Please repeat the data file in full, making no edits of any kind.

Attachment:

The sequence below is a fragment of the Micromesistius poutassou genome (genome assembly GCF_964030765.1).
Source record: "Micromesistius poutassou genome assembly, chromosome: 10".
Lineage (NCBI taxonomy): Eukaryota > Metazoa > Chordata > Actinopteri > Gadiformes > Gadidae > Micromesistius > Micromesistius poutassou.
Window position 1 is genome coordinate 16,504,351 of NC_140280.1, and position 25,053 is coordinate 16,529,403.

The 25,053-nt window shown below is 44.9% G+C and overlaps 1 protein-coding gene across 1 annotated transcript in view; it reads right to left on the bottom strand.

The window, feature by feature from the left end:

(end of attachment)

The sequence below is a fragment of the Micromesistius poutassou genome (genome assembly GCF_964030765.1).
Source record: "Micromesistius poutassou genome assembly, chromosome: 10".
Lineage (NCBI taxonomy): Eukaryota > Metazoa > Chordata > Actinopteri > Gadiformes > Gadidae > Micromesistius > Micromesistius poutassou.
Window position 1 is genome coordinate 16,504,351 of NC_140280.1, and position 25,053 is coordinate 16,529,403.

The 25,053-nt window shown below is 44.9% G+C and overlaps 1 protein-coding gene across 1 annotated transcript in view; it reads right to left on the bottom strand.

The window, feature by feature from the left end: